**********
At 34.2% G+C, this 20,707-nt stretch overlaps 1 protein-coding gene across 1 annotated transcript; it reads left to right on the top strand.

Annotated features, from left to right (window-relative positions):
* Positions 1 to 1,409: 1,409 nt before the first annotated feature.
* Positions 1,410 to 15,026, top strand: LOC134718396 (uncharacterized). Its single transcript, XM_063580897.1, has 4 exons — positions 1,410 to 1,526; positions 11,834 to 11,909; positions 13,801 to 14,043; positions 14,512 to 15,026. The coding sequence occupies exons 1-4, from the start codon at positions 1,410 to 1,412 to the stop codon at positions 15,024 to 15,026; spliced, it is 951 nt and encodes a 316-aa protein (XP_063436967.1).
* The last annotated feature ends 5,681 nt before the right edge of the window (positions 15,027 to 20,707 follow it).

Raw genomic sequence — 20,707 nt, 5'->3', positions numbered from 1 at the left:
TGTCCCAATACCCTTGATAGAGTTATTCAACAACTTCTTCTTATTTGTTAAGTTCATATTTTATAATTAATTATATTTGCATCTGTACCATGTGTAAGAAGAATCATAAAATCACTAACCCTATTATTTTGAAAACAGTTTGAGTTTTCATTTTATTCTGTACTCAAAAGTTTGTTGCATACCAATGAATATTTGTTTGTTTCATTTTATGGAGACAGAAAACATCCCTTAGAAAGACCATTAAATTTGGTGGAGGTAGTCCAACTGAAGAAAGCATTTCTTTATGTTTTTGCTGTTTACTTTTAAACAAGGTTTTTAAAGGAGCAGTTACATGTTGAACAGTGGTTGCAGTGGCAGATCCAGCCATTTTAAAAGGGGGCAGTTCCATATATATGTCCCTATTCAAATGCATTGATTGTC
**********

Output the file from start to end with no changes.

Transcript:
At 34.2% G+C, this 20,707-nt stretch overlaps 1 protein-coding gene across 1 annotated transcript; it reads left to right on the top strand.

Annotated features, from left to right (window-relative positions):
* Positions 1 to 1,409: 1,409 nt before the first annotated feature.
* Positions 1,410 to 15,026, top strand: LOC134718396 (uncharacterized). Its single transcript, XM_063580897.1, has 4 exons — positions 1,410 to 1,526; positions 11,834 to 11,909; positions 13,801 to 14,043; positions 14,512 to 15,026. The coding sequence occupies exons 1-4, from the start codon at positions 1,410 to 1,412 to the stop codon at positions 15,024 to 15,026; spliced, it is 951 nt and encodes a 316-aa protein (XP_063436967.1).
* The last annotated feature ends 5,681 nt before the right edge of the window (positions 15,027 to 20,707 follow it).

Raw genomic sequence — 20,707 nt, 5'->3', positions numbered from 1 at the left:
TGTCCCAATACCCTTGATAGAGTTATTCAACAACTTCTTCTTATTTGTTAAGTTCATATTTTATAATTAATTATATTTGCATCTGTACCATGTGTAAGAAGAATCATAAAATCACTAACCCTATTATTTTGAAAACAGTTTGAGTTTTCATTTTATTCTGTACTCAAAAGTTTGTTGCATACCAATGAATATTTGTTTGTTTCATTTTATGGAGACAGAAAACATCCCTTAGAAAGACCATTAAATTTGGTGGAGGTAGTCCAACTGAAGAAAGCATTTCTTTATGTTTTTGCTGTTTACTTTTAAACAAGGTTTTTAAAGGAGCAGTTACATGTTGAACAGTGGTTGCAGTGGCAGATCCAGCCATTTTAAAAGGGGGCAGTTCCATATATATGTCCCTATTCAAATGCATTGATTGTC